First things first. This isn’t about robots. The day may come when robots take over caring for the vulnerable and cleaning the streets – but before then there’ll be a fundamental change in the business model for local public services.
There’s a direct parallel with the aerospace industry. Over the last decade the analytics of information generated by connected sensors has transformed the business models of companies like Rolls Royce and Boeing. That artificial intelligence has allowed a shift from a manufacturing-based business model to a service model based on preventative maintenance.
As the cost of connected devices continues to fall there’s huge potential for local public services to follow a similar path. Local authorities and government agencies can use artificial intelligence to analyse data generated by sensors. These could be air quality sensors, motion sensors to detect potholes or even fall detectors for the elderly in their homes, for example.
Using effective data analytics will help authorities and agencies move resources from assessing need to solving problems.
Let AI take the strain
Nearly all local public services follow a similar approach when delivering services. First they assess the need. Next they apply a set of assessment criteria to evaluate the relative priority of the need and allocate the appropriate resources. Then they authorise an ‘intervention’, assess its impact, and then re-assess the need.
Artificial intelligence will cut the time spent identifying and assessing issues. This is true across the whole, diverse, remit of public services. Let’s take three examples.
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Local authorities are responsible for air quality. They could use data analytics from connected devices, like the Cleanspace™ we developed for Drayson Technologies, to monitor air quality in real time. They could then dynamically divert traffic away from areas where air quality is below the required standard. By doing that they’ll be able to improve traffic flow, promote economic activity – and keep within the law.
Local authorities could use cameras and motion sensors underneath buses and taxis to dynamically monitor potholes. That makes it possible to not only assess the current state of the road but assess how it deteriorates over a period of time – allowing that preventive maintenance. A council can then prioritise repairs to fill the potholes that are likely to cause a significant hazard.
Care for the elderly
Typically an older person will have their needs assessed after an incident such as a fall, or deterioration in health. Local authorities use a set of criteria to assess their need and entitlement to support and then authorise a care package. A significant amount of resource is involved in assessing and managing the care package. But a simple skin patch can detect hydration levels and could trigger a prompt from a device like Amazon Echo for the person to have a drink of water. Or a GPS-enabled alarm could alert a family member or neighbour if someone with dementia left home at an unexpected time. This type of artificial intelligence will allow people to live independently in their own homes for longer. What’s more the reduction in the resources required to assess need, allocate resources and directly monitor vulnerable individuals means a higher proportion of the social care budget could be spent on face-to-face care.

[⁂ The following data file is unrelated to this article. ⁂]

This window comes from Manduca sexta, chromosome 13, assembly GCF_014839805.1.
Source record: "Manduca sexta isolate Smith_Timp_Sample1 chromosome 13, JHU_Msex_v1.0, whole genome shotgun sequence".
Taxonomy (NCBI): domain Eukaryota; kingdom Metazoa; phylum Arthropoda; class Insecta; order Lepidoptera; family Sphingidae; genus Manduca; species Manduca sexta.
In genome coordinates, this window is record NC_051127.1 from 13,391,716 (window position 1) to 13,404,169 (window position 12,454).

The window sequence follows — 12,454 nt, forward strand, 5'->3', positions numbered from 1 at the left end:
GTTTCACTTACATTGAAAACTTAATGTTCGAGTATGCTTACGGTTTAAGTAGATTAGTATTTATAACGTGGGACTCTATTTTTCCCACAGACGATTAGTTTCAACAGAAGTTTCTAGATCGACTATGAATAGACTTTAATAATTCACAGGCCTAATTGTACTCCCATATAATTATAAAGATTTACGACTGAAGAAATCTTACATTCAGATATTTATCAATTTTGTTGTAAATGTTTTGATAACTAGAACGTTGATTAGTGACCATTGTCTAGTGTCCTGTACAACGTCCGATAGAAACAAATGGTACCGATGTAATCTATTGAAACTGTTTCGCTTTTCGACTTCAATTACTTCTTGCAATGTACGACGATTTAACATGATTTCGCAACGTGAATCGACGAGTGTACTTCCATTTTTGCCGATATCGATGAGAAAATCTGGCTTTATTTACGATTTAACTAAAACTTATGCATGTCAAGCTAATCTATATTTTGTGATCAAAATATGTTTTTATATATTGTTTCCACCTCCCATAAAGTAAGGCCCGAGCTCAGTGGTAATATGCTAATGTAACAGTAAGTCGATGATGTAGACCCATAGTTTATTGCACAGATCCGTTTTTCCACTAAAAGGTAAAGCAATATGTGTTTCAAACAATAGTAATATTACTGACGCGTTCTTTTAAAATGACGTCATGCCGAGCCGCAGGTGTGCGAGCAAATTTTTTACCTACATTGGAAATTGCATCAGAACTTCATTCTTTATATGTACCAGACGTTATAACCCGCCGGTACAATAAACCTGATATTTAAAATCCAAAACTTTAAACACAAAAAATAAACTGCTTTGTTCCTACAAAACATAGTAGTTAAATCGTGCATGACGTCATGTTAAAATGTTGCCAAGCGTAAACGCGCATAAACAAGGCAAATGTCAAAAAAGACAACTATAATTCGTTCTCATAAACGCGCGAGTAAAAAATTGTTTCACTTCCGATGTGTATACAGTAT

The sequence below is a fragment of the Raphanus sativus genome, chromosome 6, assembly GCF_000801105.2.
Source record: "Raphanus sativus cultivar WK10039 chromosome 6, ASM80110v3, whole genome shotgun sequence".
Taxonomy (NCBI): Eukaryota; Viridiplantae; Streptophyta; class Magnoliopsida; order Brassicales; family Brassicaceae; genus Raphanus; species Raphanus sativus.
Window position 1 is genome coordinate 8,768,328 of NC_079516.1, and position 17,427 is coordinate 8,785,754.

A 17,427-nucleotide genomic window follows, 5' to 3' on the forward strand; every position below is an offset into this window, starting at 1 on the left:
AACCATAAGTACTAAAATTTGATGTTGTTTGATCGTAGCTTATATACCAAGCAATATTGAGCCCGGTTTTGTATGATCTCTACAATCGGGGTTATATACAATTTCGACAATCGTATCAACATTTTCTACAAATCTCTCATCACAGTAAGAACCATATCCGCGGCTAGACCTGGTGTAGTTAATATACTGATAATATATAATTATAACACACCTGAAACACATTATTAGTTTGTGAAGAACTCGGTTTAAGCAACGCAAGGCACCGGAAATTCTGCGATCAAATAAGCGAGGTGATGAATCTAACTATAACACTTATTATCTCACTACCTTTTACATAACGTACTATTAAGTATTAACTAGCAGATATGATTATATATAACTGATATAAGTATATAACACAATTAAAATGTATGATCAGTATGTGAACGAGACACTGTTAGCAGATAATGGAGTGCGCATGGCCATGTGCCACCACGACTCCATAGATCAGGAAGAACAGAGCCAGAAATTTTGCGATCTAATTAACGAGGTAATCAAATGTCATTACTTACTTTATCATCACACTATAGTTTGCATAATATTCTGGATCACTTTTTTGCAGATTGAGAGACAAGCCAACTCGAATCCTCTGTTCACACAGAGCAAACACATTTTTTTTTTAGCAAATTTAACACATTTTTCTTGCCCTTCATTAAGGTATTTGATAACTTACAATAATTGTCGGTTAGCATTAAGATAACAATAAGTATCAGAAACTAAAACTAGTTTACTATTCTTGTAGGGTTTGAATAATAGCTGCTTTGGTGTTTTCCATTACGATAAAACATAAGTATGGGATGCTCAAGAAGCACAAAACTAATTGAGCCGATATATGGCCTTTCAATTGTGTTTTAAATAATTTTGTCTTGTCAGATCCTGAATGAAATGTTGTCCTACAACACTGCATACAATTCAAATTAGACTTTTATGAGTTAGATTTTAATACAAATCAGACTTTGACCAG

We’re already proving the power of this approach with our award-winning Argenti Partnership which provides telecare services for vulnerable people in Hampshire. Through innovative use of technology supported by robust business analytics Hampshire County Council has been able to demonstrate savings of £7.1 million over years – and bring improved outcomes. Some 94 per cent of the service users say the service has increased their feelings of safety and security.
So it’s not technology that saves money and improves services. The technology provides the data that when effectively collated and analysed using artificial intelligence helps councils make better decisions. And it facilitates changes to the business model that mean councils could spend a greater proportion of funding addressing problems rather than assessing need.
To take advantage of this opportunity local authorities need to focus on three questions:
What are the existing AI options we can apply in our services to predict need and reduce demand for services in the long term?
How do we build a consistent approach across the organisation to collecting and analysing the data from connected devices so we can improve the way we allocate resources within and between services?
How do we change the design of our business to respond to this opportunity?
There’s a significant opportunity for local authorities to save money and improve services. The challenge is how to move from the existing business model to one which releases more resources for front-line service delivery, in short, how to move to a model of preventative maintenance. Our advice is to think big – by envisaging the potential to transform lives of citizens – and start small – with projects that use proven technology with a demonstrable return on investment. (Trying it out needn’t cost £ millions. An investment of £20-£30,000 could get an air quality service up and running, for example.) And, once you know it works, you should scale fast.